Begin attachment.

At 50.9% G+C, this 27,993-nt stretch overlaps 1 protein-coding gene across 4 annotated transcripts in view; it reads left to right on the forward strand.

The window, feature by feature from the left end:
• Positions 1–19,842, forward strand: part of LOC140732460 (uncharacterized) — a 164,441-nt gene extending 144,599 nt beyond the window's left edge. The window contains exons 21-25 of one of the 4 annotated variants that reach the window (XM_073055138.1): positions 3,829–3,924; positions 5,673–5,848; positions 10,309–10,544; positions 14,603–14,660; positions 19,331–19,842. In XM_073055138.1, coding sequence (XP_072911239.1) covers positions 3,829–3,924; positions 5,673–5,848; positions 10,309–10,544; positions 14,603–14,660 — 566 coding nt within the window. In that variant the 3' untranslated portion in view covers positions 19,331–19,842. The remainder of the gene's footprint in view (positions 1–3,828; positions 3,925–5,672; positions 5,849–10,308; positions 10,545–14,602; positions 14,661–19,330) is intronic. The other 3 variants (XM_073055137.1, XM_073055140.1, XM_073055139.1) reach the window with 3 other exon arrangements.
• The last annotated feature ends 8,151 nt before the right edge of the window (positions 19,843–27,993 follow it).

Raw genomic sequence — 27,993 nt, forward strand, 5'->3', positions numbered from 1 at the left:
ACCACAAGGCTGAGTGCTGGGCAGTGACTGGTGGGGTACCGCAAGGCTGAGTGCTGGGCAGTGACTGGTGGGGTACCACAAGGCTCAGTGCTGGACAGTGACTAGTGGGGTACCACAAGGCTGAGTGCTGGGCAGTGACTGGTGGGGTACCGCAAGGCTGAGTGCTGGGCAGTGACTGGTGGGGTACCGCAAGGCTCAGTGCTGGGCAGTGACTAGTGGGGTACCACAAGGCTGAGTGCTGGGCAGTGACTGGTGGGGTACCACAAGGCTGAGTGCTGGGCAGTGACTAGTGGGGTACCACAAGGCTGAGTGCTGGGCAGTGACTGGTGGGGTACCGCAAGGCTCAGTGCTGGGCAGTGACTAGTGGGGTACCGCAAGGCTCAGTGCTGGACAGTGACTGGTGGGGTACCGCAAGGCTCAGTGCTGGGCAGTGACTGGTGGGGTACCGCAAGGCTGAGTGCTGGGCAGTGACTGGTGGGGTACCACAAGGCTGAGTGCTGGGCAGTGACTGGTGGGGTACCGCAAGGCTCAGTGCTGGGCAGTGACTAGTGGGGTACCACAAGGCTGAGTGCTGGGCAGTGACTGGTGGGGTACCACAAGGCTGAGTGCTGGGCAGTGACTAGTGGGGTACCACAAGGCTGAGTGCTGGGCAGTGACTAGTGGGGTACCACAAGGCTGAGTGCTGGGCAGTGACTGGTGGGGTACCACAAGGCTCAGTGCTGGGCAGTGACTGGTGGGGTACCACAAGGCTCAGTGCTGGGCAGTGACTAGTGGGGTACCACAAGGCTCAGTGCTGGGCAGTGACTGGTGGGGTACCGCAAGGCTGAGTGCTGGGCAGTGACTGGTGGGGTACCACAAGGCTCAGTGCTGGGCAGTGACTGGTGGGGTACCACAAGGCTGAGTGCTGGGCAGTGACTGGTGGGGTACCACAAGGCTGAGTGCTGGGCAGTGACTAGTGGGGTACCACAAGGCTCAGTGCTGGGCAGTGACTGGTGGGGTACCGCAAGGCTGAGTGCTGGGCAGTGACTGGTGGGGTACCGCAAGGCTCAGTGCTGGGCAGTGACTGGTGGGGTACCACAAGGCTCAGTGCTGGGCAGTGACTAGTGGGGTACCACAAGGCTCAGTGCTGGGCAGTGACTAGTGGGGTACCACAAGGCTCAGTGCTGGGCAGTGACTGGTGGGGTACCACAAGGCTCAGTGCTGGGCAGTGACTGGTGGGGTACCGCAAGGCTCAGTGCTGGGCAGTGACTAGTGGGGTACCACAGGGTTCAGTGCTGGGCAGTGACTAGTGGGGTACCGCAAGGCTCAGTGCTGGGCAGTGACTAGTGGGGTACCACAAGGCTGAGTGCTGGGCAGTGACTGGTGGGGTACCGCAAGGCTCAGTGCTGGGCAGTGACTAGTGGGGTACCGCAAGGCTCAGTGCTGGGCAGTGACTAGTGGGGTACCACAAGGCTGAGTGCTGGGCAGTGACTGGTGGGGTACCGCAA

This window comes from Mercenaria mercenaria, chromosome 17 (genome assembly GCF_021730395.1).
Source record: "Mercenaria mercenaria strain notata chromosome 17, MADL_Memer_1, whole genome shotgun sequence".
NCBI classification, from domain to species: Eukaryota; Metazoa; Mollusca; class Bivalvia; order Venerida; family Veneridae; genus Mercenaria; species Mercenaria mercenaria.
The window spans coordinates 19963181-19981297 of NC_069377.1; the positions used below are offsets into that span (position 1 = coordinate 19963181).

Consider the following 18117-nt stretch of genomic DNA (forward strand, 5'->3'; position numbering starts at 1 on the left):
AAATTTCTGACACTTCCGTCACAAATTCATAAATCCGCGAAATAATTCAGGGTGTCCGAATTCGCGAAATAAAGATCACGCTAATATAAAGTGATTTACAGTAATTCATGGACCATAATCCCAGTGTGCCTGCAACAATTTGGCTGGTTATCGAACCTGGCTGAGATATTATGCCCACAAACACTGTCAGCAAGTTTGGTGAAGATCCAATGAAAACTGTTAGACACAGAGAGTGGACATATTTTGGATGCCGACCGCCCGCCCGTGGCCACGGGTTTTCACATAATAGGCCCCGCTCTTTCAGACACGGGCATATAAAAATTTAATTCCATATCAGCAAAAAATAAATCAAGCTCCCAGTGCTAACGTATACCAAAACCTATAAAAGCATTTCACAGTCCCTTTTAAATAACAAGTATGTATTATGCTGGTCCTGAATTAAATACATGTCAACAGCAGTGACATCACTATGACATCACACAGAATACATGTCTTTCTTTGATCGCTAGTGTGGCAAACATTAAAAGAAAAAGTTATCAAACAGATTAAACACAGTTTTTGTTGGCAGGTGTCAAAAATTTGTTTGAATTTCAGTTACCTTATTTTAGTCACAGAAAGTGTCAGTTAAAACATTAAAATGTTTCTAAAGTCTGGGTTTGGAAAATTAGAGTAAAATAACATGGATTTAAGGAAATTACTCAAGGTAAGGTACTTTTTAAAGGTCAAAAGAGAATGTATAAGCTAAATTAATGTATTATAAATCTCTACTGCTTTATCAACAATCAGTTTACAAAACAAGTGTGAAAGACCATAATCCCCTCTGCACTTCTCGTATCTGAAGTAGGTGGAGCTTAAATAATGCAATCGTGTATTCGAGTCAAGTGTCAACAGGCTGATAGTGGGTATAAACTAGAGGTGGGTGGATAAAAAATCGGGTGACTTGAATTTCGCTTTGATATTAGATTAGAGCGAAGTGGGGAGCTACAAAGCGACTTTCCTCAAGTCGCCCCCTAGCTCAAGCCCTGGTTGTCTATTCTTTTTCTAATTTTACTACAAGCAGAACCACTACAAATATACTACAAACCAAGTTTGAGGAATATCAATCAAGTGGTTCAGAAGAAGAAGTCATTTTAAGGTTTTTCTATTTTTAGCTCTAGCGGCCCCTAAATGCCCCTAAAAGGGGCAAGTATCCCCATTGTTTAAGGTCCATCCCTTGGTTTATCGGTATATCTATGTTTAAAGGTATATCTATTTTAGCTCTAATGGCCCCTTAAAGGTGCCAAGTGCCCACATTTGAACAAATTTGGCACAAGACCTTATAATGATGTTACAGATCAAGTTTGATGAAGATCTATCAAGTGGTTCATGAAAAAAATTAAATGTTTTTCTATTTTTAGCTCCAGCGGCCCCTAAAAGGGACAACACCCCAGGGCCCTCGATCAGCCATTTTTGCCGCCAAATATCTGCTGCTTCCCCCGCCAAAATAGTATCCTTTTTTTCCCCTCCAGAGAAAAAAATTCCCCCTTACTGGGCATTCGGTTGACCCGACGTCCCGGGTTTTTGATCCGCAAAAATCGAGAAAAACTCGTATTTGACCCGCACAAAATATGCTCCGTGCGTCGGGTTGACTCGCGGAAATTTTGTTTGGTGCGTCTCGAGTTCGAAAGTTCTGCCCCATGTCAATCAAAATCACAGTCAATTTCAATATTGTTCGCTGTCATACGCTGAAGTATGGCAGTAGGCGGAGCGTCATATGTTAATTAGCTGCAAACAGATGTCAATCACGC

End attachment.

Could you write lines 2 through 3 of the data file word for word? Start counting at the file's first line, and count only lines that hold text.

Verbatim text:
The window, feature by feature from the left end:
• Positions 1–19,842, forward strand: part of LOC140732460 (uncharacterized) — a 164,441-nt gene extending 144,599 nt beyond the window's left edge. The window contains exons 21-25 of one of the 4 annotated variants that reach the window (XM_073055138.1): positions 3,829–3,924; positions 5,673–5,848; positions 10,309–10,544; positions 14,603–14,660; positions 19,331–19,842. In XM_073055138.1, coding sequence (XP_072911239.1) covers positions 3,829–3,924; positions 5,673–5,848; positions 10,309–10,544; positions 14,603–14,660 — 566 coding nt within the window. In that variant the 3' untranslated portion in view covers positions 19,331–19,842. The remainder of the gene's footprint in view (positions 1–3,828; positions 3,925–5,672; positions 5,849–10,308; positions 10,545–14,602; positions 14,661–19,330) is intronic. The other 3 variants (XM_073055137.1, XM_073055140.1, XM_073055139.1) reach the window with 3 other exon arrangements.